Even at 100, Judy Garland Commands Carnegie Hall

Jessica Vosk didn’t only sing the Garland songbook, she talked about the legend and included lots of clips from the 1963-’64 ‘Judy Garland Show.’

Richard Termine
Jessica Vosk at Carnegie Hall during ‘Get Happy: A Judy Garland Centennial Celebration.’ Richard Termine

‘Get Happy: A Judy Garland Centennial Celebration’
Jessica Vosk with special guest Andy Karl, Carnegie Hall  

On the whole, there have been fewer celebrations of the centennial of Judy Garland in 2022 than there were for Frank Sinatra during his centennial year, 2015. That’s not because Garland is less universally beloved than Sinatra, but rather because it now seems like a completely different world than it was seven years ago. Case in point: On the Sunday before the actual birthday in June, the redoubtable Justin Sayre hosted an all-star “Judy” event at Joe’s Pub that I had been looking forward to for weeks. At the last minute, I was confined to my uptown apartment by Covid. 

Thankfully, the dreaded virus has long since been banished from my premises and I was able to make this week’s Carnegie Hall concert, held, perhaps ironically, on Sinatra’s birthday. Rather than a big spectacle with a lot of names, this was a more intimate celebration — in as much as such a thing is possible at Carnegie — starring Jessica Vosk, a musical theater soprano and belter best known as a replacement Elphaba in the Broadway and national tour companies of “Wicked.” (Indeed, the mere fact that a “Wizard of Oz”-inspired musical can run for nearly 20 years at this point should at least be partially attributed to Garland’s enduring legacy.)

When one performer pays tribute to another, she essentially has two options — and when the subject of the celebration is as iconic as Garland, the stakes become even higher. Essentially, she could either try to be Judy Garland or be all about Judy Garland. Ms. Vosk opted for the latter, and that’s what made sense. 

Ms. Vosk didn’t only sing the Garland songbook, she talked about the legend, and also shared a copious amount of clippage from the 1963-’64 “Judy Garland Show.” The highlight of the evening was not an actual performance by Ms. Vosk but her narration and commentary on a single vintage chorus of Garland doing “Just in Time.” Every four or so bars, Ms. Vosk would stop to point something out, and not just musically — key changes and the like — but Garland’s hip 1963 style tiger print dress, her engaging hand motions, and her signature tossing of the cord from her handheld microphone over her shoulder. The latter is something that Garland imitators were already picking up on even by the early 1960s.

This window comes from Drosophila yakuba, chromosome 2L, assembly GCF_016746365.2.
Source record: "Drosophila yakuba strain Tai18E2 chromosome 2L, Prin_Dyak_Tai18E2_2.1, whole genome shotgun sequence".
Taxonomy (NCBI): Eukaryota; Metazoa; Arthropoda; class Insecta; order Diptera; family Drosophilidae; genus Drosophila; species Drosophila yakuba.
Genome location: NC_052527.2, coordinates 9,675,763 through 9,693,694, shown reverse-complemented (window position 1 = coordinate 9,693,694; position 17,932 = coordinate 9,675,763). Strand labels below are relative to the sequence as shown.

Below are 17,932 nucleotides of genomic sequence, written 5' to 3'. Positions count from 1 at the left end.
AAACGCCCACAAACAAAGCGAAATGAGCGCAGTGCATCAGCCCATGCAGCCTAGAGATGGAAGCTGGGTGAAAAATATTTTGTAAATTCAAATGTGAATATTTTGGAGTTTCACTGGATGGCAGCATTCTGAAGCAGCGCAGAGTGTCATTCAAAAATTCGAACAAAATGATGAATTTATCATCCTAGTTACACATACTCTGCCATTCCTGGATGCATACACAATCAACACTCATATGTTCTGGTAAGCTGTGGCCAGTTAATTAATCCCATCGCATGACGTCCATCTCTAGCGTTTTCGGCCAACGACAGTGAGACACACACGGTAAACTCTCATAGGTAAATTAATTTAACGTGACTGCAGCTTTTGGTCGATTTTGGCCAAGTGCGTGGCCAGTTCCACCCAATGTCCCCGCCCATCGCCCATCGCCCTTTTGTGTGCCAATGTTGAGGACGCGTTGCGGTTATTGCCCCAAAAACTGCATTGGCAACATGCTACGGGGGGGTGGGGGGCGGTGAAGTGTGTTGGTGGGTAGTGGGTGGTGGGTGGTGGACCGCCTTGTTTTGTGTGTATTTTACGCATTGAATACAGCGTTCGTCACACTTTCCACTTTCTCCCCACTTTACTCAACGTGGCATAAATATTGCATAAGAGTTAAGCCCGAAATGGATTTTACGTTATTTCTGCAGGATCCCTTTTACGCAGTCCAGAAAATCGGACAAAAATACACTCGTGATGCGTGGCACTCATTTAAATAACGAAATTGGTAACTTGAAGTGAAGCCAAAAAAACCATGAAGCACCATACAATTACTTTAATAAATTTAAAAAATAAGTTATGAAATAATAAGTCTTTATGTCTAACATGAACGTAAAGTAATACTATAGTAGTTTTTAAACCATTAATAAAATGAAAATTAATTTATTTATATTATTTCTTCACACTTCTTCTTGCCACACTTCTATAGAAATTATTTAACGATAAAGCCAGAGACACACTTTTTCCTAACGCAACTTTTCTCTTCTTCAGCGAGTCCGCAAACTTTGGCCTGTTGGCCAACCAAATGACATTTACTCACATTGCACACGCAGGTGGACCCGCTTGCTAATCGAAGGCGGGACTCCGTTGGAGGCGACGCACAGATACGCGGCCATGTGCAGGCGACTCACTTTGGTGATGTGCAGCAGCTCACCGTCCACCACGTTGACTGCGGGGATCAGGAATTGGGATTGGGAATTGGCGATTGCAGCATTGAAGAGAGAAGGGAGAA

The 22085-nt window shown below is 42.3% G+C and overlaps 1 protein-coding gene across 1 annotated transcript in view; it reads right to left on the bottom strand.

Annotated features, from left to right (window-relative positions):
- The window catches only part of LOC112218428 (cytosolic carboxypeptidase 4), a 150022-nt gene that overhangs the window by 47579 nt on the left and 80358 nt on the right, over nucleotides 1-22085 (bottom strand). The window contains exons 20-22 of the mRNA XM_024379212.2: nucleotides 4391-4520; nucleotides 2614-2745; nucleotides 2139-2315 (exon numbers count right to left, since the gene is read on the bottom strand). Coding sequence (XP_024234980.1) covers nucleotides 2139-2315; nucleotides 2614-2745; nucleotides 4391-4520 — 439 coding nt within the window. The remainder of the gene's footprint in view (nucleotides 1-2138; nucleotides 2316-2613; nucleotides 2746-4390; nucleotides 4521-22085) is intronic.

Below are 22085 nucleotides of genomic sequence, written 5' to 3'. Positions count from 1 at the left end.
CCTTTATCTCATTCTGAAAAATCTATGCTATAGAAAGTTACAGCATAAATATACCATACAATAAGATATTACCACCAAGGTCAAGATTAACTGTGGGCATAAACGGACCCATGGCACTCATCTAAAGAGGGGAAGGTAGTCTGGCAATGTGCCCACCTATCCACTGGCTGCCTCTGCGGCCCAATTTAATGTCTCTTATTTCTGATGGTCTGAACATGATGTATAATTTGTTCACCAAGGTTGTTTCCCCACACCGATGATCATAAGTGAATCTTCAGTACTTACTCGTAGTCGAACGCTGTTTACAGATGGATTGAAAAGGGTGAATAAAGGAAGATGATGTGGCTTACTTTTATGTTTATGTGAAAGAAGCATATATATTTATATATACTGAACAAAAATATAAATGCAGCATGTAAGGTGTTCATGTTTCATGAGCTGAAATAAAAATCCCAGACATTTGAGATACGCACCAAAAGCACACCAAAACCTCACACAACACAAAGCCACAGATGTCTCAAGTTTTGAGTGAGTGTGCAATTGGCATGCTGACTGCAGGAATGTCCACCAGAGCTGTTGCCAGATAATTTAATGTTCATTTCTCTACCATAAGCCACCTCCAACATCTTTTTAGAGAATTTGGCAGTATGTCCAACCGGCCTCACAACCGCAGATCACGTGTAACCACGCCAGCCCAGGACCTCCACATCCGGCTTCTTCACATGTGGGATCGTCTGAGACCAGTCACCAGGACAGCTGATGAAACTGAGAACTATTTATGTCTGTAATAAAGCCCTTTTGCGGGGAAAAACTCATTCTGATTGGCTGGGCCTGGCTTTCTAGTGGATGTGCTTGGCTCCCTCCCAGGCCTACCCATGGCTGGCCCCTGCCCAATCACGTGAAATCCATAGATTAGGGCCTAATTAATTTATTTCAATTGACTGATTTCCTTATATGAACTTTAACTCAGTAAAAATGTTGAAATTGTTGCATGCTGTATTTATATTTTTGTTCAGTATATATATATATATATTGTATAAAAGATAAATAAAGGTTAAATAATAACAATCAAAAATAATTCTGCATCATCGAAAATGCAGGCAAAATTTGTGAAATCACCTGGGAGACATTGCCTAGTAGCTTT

Judy Garland and Frank Sinatra on ‘The Judy Garland Show’ in 1962. CBS via Wikimedia Commons

Ms. Vosk stuck to the Garland songbook and mostly the actual Garland arrangements, played by a 20-something-piece orchestra with strings. She didn’t go as far, however, as some Garland tributers in addressing her musical director and pianist, Mary Mitchell Campbell, as “Mort Lindsey.” As always, it was a pleasure to hear classic charts played live, and this underscored how important rhythm and percussion are in the Garland oeuvre; there is the mallets and kettle drums staccato beat so important to “Get Happy,” while Nelson Riddle’s classic take on “Come Rain or Come Shine” makes a pioneering use of congas in a non-Latin context.

As a host, Ms. Vosk was both lighthearted, full of clever quips, and reverent. Carnegie Hall, which famously was the scene of Garland’s greatest triumph — the legendary April 1961 concert that became an equally legendary double album — was treated like a shrine, complete with a display in the second floor gallery of the very jacket Garland wore on that epic evening, more than 61 years ago. This had its own personal security guard, which was indeed necessary since nearly all of the ladies present and possibly a few of the gentlemen wanted to try it on for size.

As a singer, Ms. Vosk seemed more tentative in the first half — as if she were wearing that very vintage jacket and was afraid it would rip — but gradually grew looser and more comfortable. By the second act, she was much more relaxed, particularly in tailor-made musical “outfits” like Roger Edens’s much modified reimagining of “Chicago.” 

There also was a guest star. Almost 20 years ago, Andy Karl attracted attention as a rock-inflected theater singer with heavy metal hair in “Alter Boyz” and “Slut,” and then he gradually matured into a respectable Broadway baritone, as in “Rocky” and also in “Wicked.” One thing I’ve never seen him do is croon a la Sinatra and Dean Martin (who were present via footage from Garland’s classic 1962 CBS special) as he did on “Ol’ Devil Moon.”  

When they announced a duet, everyone expected the famous Barbra Streisand-Judy mashup of “Get Happy” and “Happy Days Are Here Again,” but instead Ms. Vosk and Mr. Karl reprised part of the travel medley that builds to “I Left My Heart in San Francisco” that Garland sang with Tony Bennett in 1963.

“Over the Rainbow” served as the expected climax, though starting with the verse (which Garland virtually never sang) and performed by Ms. Vosk under a montage of brief Judy clips, mostly, as before, from the CBS series. It was a generous move, in that she completely directed everyone’s attention away from herself. The encore was “Smile” — first Ms. Vosk, then Garland in vintage 1964 footage, and then the two of them together, with Ms. Vosk singing in harmony. It was quite a “Smile,” and, needless to say, we already were. 

The New York Sun

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